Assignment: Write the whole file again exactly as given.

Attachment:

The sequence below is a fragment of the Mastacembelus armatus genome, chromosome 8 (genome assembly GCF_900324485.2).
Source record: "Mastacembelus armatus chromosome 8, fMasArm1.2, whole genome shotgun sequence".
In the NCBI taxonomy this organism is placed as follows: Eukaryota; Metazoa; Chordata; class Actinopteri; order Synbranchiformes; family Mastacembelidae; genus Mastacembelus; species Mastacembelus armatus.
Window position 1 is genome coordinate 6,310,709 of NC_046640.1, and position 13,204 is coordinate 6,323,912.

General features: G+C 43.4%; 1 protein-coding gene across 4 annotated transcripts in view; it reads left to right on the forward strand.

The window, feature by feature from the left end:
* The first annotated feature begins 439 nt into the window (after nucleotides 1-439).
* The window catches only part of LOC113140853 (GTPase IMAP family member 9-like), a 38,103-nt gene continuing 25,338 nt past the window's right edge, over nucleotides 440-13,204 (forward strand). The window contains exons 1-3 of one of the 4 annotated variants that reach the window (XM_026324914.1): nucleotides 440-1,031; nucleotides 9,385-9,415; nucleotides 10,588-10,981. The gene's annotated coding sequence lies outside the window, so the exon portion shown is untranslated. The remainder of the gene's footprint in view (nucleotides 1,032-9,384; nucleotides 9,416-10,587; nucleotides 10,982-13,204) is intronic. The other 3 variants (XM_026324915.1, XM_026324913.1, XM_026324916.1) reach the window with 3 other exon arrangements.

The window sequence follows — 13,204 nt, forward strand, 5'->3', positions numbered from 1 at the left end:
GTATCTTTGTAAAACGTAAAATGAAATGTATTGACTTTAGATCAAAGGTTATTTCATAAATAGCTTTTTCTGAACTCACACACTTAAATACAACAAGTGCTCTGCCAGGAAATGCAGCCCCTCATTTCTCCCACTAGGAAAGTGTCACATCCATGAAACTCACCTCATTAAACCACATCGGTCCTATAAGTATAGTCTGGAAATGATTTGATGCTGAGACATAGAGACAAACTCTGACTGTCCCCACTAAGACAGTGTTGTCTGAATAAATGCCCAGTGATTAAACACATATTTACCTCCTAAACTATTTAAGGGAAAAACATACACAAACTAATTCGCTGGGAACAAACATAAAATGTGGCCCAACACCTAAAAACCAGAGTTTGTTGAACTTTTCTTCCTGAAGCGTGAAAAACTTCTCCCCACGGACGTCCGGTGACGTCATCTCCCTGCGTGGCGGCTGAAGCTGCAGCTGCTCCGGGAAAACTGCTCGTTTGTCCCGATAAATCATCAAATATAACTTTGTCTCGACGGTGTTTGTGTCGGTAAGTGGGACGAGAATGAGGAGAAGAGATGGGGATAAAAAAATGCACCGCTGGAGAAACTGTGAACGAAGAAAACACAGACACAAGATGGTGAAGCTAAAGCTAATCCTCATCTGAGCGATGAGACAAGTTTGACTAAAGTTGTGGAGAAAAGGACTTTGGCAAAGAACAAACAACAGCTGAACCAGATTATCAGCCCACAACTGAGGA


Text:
The sequence below is a fragment of the Mastacembelus armatus genome, chromosome 8 (genome assembly GCF_900324485.2).
Source record: "Mastacembelus armatus chromosome 8, fMasArm1.2, whole genome shotgun sequence".
In the NCBI taxonomy this organism is placed as follows: Eukaryota; Metazoa; Chordata; class Actinopteri; order Synbranchiformes; family Mastacembelidae; genus Mastacembelus; species Mastacembelus armatus.
Window position 1 is genome coordinate 6,310,709 of NC_046640.1, and position 13,204 is coordinate 6,323,912.

General features: G+C 43.4%; 1 protein-coding gene across 4 annotated transcripts in view; it reads left to right on the forward strand.

The window, feature by feature from the left end:
* The first annotated feature begins 439 nt into the window (after nucleotides 1-439).
* The window catches only part of LOC113140853 (GTPase IMAP family member 9-like), a 38,103-nt gene continuing 25,338 nt past the window's right edge, over nucleotides 440-13,204 (forward strand). The window contains exons 1-3 of one of the 4 annotated variants that reach the window (XM_026324914.1): nucleotides 440-1,031; nucleotides 9,385-9,415; nucleotides 10,588-10,981. The gene's annotated coding sequence lies outside the window, so the exon portion shown is untranslated. The remainder of the gene's footprint in view (nucleotides 1,032-9,384; nucleotides 9,416-10,587; nucleotides 10,982-13,204) is intronic. The other 3 variants (XM_026324915.1, XM_026324913.1, XM_026324916.1) reach the window with 3 other exon arrangements.

The window sequence follows — 13,204 nt, forward strand, 5'->3', positions numbered from 1 at the left end:
GTATCTTTGTAAAACGTAAAATGAAATGTATTGACTTTAGATCAAAGGTTATTTCATAAATAGCTTTTTCTGAACTCACACACTTAAATACAACAAGTGCTCTGCCAGGAAATGCAGCCCCTCATTTCTCCCACTAGGAAAGTGTCACATCCATGAAACTCACCTCATTAAACCACATCGGTCCTATAAGTATAGTCTGGAAATGATTTGATGCTGAGACATAGAGACAAACTCTGACTGTCCCCACTAAGACAGTGTTGTCTGAATAAATGCCCAGTGATTAAACACATATTTACCTCCTAAACTATTTAAGGGAAAAACATACACAAACTAATTCGCTGGGAACAAACATAAAATGTGGCCCAACACCTAAAAACCAGAGTTTGTTGAACTTTTCTTCCTGAAGCGTGAAAAACTTCTCCCCACGGACGTCCGGTGACGTCATCTCCCTGCGTGGCGGCTGAAGCTGCAGCTGCTCCGGGAAAACTGCTCGTTTGTCCCGATAAATCATCAAATATAACTTTGTCTCGACGGTGTTTGTGTCGGTAAGTGGGACGAGAATGAGGAGAAGAGATGGGGATAAAAAAATGCACCGCTGGAGAAACTGTGAACGAAGAAAACACAGACACAAGATGGTGAAGCTAAAGCTAATCCTCATCTGAGCGATGAGACAAGTTTGACTAAAGTTGTGGAGAAAAGGACTTTGGCAAAGAACAAACAACAGCTGAACCAGATTATCAGCCCACAACTGAGGA